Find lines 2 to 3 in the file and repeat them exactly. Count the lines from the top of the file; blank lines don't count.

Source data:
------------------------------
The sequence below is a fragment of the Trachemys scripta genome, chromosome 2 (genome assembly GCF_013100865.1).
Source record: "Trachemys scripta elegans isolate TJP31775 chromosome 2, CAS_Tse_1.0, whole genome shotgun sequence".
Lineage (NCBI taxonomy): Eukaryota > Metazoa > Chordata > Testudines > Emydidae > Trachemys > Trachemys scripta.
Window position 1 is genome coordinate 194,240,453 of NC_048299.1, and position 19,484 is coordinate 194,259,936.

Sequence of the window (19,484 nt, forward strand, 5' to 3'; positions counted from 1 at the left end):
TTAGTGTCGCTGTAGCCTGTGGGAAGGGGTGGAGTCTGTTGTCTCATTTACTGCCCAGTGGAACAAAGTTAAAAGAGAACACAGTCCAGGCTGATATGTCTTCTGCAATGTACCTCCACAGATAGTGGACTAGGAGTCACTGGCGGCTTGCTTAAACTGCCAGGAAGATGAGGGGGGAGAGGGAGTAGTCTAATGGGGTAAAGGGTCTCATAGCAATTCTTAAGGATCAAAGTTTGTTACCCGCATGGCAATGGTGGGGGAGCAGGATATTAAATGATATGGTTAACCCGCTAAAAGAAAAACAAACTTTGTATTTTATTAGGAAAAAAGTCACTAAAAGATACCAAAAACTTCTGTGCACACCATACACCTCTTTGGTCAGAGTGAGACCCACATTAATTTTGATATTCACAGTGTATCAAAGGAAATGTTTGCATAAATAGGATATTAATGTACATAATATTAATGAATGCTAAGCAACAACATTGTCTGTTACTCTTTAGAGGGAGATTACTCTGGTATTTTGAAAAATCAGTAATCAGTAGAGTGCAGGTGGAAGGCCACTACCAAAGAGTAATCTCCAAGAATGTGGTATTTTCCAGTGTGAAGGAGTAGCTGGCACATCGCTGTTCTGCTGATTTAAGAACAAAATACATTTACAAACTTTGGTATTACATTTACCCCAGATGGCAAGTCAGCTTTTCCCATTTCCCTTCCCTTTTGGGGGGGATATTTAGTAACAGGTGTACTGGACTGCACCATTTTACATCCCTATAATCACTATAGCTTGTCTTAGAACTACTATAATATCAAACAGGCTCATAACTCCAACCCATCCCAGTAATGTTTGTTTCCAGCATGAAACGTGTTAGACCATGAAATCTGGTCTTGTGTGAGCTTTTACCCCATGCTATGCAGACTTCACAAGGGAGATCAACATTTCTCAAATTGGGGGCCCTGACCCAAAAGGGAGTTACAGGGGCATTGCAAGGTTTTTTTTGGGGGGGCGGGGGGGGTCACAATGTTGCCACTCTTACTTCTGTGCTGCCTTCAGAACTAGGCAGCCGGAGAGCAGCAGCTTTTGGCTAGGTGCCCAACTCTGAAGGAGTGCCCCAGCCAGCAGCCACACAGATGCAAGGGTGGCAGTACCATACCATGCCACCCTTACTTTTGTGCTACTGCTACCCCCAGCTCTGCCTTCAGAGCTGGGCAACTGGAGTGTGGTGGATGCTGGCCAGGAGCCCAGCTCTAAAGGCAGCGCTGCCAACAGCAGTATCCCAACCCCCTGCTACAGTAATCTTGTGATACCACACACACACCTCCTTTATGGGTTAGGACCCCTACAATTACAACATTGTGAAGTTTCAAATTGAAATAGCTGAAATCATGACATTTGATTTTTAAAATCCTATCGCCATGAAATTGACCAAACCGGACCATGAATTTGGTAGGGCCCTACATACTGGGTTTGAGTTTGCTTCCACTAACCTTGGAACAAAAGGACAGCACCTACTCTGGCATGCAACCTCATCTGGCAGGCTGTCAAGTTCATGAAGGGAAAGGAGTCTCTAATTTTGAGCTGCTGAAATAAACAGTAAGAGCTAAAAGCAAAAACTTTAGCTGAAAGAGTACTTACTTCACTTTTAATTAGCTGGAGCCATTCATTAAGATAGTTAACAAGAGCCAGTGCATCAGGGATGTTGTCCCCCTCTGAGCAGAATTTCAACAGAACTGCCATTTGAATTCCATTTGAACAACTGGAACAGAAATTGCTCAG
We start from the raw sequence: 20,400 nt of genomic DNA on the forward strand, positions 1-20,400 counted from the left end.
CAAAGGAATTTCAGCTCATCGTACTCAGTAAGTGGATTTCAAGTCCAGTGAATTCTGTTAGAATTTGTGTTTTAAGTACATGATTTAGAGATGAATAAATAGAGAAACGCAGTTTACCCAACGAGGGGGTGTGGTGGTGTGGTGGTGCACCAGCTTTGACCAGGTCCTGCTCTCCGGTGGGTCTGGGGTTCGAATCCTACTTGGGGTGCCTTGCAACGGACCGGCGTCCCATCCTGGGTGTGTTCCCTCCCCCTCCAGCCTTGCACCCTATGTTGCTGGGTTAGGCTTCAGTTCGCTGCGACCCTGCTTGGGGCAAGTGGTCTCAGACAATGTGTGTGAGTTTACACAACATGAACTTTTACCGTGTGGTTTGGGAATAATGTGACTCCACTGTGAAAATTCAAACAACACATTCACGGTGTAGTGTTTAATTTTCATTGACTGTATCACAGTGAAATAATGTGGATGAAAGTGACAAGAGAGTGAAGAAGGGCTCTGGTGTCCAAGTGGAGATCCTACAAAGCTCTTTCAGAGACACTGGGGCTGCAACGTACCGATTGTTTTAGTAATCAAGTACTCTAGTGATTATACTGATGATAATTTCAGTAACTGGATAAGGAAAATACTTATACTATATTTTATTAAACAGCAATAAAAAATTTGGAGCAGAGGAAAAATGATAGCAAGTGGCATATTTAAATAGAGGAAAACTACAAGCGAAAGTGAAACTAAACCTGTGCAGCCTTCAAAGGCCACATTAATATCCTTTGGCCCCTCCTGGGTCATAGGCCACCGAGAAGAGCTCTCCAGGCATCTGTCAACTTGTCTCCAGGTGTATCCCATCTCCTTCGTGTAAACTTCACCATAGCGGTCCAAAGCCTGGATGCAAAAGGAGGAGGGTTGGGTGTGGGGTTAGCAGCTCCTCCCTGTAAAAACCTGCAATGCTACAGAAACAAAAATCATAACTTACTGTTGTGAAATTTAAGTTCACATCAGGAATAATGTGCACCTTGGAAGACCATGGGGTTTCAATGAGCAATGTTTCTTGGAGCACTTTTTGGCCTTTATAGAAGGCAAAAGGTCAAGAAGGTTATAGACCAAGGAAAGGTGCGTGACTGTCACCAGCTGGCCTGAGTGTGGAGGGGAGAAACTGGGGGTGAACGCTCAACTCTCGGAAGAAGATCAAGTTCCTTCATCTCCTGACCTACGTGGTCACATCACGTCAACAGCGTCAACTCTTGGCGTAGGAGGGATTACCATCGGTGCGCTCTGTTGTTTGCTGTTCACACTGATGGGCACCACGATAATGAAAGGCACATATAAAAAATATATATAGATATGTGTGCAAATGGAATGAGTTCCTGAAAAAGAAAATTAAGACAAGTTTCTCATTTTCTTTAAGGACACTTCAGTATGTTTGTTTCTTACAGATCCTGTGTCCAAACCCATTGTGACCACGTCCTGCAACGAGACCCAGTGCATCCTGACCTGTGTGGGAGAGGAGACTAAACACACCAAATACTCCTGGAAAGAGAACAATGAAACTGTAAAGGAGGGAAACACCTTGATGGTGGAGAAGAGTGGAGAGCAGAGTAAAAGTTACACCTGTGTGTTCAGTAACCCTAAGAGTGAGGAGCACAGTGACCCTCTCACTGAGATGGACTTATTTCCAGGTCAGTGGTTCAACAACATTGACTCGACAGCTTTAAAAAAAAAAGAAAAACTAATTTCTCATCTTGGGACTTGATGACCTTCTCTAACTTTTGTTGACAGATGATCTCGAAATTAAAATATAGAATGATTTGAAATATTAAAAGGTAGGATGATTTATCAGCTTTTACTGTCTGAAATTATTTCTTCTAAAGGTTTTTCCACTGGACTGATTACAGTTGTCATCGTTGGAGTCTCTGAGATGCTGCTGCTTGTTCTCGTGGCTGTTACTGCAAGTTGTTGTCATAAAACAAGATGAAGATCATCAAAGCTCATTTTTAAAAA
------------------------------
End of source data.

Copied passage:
Source record: "Trachemys scripta elegans isolate TJP31775 chromosome 2, CAS_Tse_1.0, whole genome shotgun sequence".
Lineage (NCBI taxonomy): Eukaryota > Metazoa > Chordata > Testudines > Emydidae > Trachemys > Trachemys scripta.